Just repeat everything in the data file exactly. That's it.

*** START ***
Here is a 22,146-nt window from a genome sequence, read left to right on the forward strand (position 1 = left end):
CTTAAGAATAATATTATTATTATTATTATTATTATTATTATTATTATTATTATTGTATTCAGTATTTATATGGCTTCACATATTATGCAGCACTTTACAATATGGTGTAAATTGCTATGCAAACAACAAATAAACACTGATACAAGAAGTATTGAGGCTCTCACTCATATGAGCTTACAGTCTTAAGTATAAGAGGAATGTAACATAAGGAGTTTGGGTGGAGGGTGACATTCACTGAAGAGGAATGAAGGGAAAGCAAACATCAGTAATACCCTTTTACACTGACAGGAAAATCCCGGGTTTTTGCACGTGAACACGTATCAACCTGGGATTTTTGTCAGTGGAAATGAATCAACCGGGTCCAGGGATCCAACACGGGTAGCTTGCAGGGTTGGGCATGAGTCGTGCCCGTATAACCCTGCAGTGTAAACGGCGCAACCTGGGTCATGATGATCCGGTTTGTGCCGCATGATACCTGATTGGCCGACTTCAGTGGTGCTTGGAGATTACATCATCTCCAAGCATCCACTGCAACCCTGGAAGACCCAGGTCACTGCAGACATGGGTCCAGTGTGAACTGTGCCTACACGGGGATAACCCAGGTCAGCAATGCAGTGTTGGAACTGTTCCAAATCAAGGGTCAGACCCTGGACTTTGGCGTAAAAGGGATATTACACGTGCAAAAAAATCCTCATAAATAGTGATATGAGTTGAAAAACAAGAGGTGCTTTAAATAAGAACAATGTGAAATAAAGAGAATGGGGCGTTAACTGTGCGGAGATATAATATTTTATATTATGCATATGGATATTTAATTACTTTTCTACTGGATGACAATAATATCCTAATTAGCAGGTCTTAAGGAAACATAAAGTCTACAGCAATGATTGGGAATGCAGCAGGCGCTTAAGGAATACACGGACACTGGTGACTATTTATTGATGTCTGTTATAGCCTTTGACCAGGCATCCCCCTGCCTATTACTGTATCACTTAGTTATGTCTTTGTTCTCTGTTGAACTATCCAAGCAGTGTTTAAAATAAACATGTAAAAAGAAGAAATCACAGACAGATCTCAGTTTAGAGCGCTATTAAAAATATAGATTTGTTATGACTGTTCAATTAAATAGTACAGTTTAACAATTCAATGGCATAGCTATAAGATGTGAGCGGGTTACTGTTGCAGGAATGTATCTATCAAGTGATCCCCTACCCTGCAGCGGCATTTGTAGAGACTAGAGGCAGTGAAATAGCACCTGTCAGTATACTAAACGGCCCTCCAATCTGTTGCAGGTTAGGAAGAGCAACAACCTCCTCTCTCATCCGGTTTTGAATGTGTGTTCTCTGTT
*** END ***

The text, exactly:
Here is a 22,146-nt window from a genome sequence, read left to right on the forward strand (position 1 = left end):
CTTAAGAATAATATTATTATTATTATTATTATTATTATTATTATTATTATTATTGTATTCAGTATTTATATGGCTTCACATATTATGCAGCACTTTACAATATGGTGTAAATTGCTATGCAAACAACAAATAAACACTGATACAAGAAGTATTGAGGCTCTCACTCATATGAGCTTACAGTCTTAAGTATAAGAGGAATGTAACATAAGGAGTTTGGGTGGAGGGTGACATTCACTGAAGAGGAATGAAGGGAAAGCAAACATCAGTAATACCCTTTTACACTGACAGGAAAATCCCGGGTTTTTGCACGTGAACACGTATCAACCTGGGATTTTTGTCAGTGGAAATGAATCAACCGGGTCCAGGGATCCAACACGGGTAGCTTGCAGGGTTGGGCATGAGTCGTGCCCGTATAACCCTGCAGTGTAAACGGCGCAACCTGGGTCATGATGATCCGGTTTGTGCCGCATGATACCTGATTGGCCGACTTCAGTGGTGCTTGGAGATTACATCATCTCCAAGCATCCACTGCAACCCTGGAAGACCCAGGTCACTGCAGACATGGGTCCAGTGTGAACTGTGCCTACACGGGGATAACCCAGGTCAGCAATGCAGTGTTGGAACTGTTCCAAATCAAGGGTCAGACCCTGGACTTTGGCGTAAAAGGGATATTACACGTGCAAAAAAATCCTCATAAATAGTGATATGAGTTGAAAAACAAGAGGTGCTTTAAATAAGAACAATGTGAAATAAAGAGAATGGGGCGTTAACTGTGCGGAGATATAATATTTTATATTATGCATATGGATATTTAATTACTTTTCTACTGGATGACAATAATATCCTAATTAGCAGGTCTTAAGGAAACATAAAGTCTACAGCAATGATTGGGAATGCAGCAGGCGCTTAAGGAATACACGGACACTGGTGACTATTTATTGATGTCTGTTATAGCCTTTGACCAGGCATCCCCCTGCCTATTACTGTATCACTTAGTTATGTCTTTGTTCTCTGTTGAACTATCCAAGCAGTGTTTAAAATAAACATGTAAAAAGAAGAAATCACAGACAGATCTCAGTTTAGAGCGCTATTAAAAATATAGATTTGTTATGACTGTTCAATTAAATAGTACAGTTTAACAATTCAATGGCATAGCTATAAGATGTGAGCGGGTTACTGTTGCAGGAATGTATCTATCAAGTGATCCCCTACCCTGCAGCGGCATTTGTAGAGACTAGAGGCAGTGAAATAGCACCTGTCAGTATACTAAACGGCCCTCCAATCTGTTGCAGGTTAGGAAGAGCAACAACCTCCTCTCTCATCCGGTTTTGAATGTGTGTTCTCTGTT